In any event we conclude that the administrative law judge should not have considered Pauley's claim under 20 C.F.R. Sec. 410.490. There is, of course, no dispute but that the claim was initially properly considered under 20 C.F.R. Sec. 727.203. Reference was made to the Health, Education and Welfare standards by the administrative law judge because of our construction of 30 U.S.C. Sec. 902(f)(2) in Halon v. Director. But Halon v. Director was concerned with a claim for survivor's benefits in which the claimant produced X-ray and autopsy evidence that he had pneumoconiosis but was denied the benefit of the presumption in 20 C.F.R. Sec. 727.203(a) because he had only eight years of coal mine employment. 713 F.2d at 23. We held that the limitation of the Labor presumption to long-term miners contravened 30 U.S.C. Sec. 902(f)(2) because no such limitation exists under 20 C.F.R. Sec. 410.490(b)(1)(i) which provides that any miner producing medical evidence satisfying the eligibility criteria is entitled to the presumption. 713 F.2d 31.

24

On rehearing we rejected the Director's argument that Congress in 30 U.S.C. Sec. 902(f)(2) only intended to limit the Secretary of Labor's discretion in formulating medical eligibility criteria for its interim standards:

25

[The Director] urge[s] that 30 U.S.C. Sec. 902(f)(2) should be understood as if it read:

26

Medical criteria applied by the Secretary of Labor in case of [adjudications pursuant to 30 U.S.C. Sec. 945] shall not be more restrictive than the medical criteria applicable to a claim filed on June 30, 1973 ...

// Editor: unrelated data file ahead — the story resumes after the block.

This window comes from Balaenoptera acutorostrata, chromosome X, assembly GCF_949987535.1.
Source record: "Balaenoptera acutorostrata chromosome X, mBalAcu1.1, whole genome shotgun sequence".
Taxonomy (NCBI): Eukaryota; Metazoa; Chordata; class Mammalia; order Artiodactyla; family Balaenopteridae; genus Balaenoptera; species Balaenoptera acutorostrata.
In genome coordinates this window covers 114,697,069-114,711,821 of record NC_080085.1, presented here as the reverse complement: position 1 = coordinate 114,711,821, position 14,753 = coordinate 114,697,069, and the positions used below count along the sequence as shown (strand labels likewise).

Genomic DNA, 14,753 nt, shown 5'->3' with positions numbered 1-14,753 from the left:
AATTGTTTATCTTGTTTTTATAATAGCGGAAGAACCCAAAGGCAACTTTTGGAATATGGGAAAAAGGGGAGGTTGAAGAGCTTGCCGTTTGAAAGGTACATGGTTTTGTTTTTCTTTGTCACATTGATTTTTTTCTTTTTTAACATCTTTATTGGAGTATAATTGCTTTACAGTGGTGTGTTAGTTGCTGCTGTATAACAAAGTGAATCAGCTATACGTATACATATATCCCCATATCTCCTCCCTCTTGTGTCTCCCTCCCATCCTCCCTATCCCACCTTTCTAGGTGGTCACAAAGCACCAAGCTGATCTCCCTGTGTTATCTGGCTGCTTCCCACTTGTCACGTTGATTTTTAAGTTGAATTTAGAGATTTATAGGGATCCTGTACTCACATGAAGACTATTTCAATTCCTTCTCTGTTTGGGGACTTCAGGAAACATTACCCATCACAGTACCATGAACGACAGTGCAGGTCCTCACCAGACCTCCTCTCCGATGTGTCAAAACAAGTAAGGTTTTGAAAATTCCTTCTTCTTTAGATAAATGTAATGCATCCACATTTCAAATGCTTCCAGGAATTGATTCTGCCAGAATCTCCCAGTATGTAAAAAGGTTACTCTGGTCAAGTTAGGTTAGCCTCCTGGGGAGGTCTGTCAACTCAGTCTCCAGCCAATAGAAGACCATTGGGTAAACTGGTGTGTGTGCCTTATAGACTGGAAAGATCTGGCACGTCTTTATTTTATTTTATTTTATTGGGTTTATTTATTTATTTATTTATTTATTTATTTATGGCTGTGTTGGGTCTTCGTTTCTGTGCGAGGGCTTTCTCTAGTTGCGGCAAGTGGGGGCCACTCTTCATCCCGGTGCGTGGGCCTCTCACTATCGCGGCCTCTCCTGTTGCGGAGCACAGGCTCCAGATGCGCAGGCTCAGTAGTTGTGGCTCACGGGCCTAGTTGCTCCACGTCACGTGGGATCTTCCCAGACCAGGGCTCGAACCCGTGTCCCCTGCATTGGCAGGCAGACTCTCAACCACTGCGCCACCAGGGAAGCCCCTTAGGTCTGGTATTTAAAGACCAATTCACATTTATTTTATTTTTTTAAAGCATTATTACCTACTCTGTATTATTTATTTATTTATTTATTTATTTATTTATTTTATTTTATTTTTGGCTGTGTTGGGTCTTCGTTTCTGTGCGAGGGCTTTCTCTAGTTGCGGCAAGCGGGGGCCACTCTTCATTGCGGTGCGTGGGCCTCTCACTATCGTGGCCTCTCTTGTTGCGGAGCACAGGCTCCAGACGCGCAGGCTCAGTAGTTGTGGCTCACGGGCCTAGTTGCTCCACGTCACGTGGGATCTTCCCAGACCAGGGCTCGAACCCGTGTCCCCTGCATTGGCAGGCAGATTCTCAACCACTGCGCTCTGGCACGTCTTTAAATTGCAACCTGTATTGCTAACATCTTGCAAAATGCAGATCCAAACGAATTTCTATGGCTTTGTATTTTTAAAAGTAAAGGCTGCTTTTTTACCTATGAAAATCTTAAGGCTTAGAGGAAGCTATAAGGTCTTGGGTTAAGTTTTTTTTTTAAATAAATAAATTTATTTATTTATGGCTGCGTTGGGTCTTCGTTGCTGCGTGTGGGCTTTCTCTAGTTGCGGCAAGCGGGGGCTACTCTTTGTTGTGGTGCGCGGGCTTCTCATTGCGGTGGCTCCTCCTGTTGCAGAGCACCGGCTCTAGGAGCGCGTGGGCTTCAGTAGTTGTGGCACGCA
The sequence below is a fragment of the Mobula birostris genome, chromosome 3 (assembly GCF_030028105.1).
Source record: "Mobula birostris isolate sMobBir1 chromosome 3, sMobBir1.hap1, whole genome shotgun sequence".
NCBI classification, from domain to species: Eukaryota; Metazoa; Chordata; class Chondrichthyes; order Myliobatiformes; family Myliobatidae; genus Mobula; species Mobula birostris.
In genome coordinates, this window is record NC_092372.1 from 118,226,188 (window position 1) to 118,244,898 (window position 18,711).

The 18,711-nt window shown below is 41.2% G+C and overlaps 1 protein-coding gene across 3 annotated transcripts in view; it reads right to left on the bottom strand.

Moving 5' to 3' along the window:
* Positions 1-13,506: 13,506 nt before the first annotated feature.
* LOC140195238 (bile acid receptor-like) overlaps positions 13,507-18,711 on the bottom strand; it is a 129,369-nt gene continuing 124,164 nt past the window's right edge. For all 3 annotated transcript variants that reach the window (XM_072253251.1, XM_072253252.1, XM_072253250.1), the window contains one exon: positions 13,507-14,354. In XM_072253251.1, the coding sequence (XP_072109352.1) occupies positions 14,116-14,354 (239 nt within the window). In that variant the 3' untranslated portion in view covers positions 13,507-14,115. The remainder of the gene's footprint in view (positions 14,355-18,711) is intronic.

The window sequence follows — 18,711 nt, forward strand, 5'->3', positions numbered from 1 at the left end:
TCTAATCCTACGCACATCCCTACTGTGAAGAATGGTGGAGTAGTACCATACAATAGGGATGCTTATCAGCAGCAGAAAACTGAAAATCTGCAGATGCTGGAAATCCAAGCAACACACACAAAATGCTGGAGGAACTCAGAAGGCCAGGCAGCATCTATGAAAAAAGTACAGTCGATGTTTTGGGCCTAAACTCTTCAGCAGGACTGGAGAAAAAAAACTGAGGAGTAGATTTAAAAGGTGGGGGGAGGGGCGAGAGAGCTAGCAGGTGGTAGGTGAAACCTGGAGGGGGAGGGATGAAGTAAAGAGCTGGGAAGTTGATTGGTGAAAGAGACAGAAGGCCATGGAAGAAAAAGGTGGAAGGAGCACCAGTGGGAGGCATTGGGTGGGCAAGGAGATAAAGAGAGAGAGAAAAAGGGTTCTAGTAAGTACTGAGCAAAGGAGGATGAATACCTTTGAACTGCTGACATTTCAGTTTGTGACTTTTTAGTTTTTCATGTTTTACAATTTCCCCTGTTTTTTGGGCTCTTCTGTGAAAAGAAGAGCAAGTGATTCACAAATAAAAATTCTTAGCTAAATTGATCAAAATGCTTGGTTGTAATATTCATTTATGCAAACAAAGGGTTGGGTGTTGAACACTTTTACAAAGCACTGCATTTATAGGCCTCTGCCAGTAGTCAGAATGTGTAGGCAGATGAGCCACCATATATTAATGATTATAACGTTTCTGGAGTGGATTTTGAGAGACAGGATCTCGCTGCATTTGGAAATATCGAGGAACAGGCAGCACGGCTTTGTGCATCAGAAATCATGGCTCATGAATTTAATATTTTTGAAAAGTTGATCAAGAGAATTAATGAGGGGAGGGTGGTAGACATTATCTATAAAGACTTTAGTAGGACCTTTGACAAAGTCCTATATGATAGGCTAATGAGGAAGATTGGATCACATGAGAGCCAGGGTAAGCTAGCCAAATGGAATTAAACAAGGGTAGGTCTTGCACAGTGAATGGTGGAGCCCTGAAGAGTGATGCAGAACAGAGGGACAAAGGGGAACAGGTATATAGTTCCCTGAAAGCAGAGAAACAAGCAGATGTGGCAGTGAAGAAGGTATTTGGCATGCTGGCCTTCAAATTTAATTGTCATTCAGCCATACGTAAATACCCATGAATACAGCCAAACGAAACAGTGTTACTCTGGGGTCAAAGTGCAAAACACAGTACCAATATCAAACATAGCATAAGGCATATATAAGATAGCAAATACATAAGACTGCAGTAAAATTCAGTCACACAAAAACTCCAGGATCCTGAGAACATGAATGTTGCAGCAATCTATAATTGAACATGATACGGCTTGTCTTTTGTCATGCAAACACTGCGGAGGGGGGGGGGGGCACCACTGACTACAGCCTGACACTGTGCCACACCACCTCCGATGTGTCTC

27

This reading obviously would permit the application of 20 C.F.R. Sec. 727.203, and thereby deny claimants who establish less than ten years of coal mine employment the benefit of the rebuttable presumption of the cause of disability. The plain language of the statute does not suggest that Congress intended any such modification of the generic term, 'criteria.'

28

713 F.2d at 24 (emphasis in original) (citations omitted).

29

Accordingly, we concluded that the word "criteria" in 30 U.S.C. Sec. 902(f)(2) refers to adjudicatory as well as medical eligibility criteria. Therefore, we remanded the case for consideration under the Health, Education and Welfare standards. Thus, it is evident, that Halon v. Director was concerned with the invocation of the presumption of total disability due to pneumoconiosis and not with its rebuttal and is not support for the result reached by the administrative law judge or the Board.

30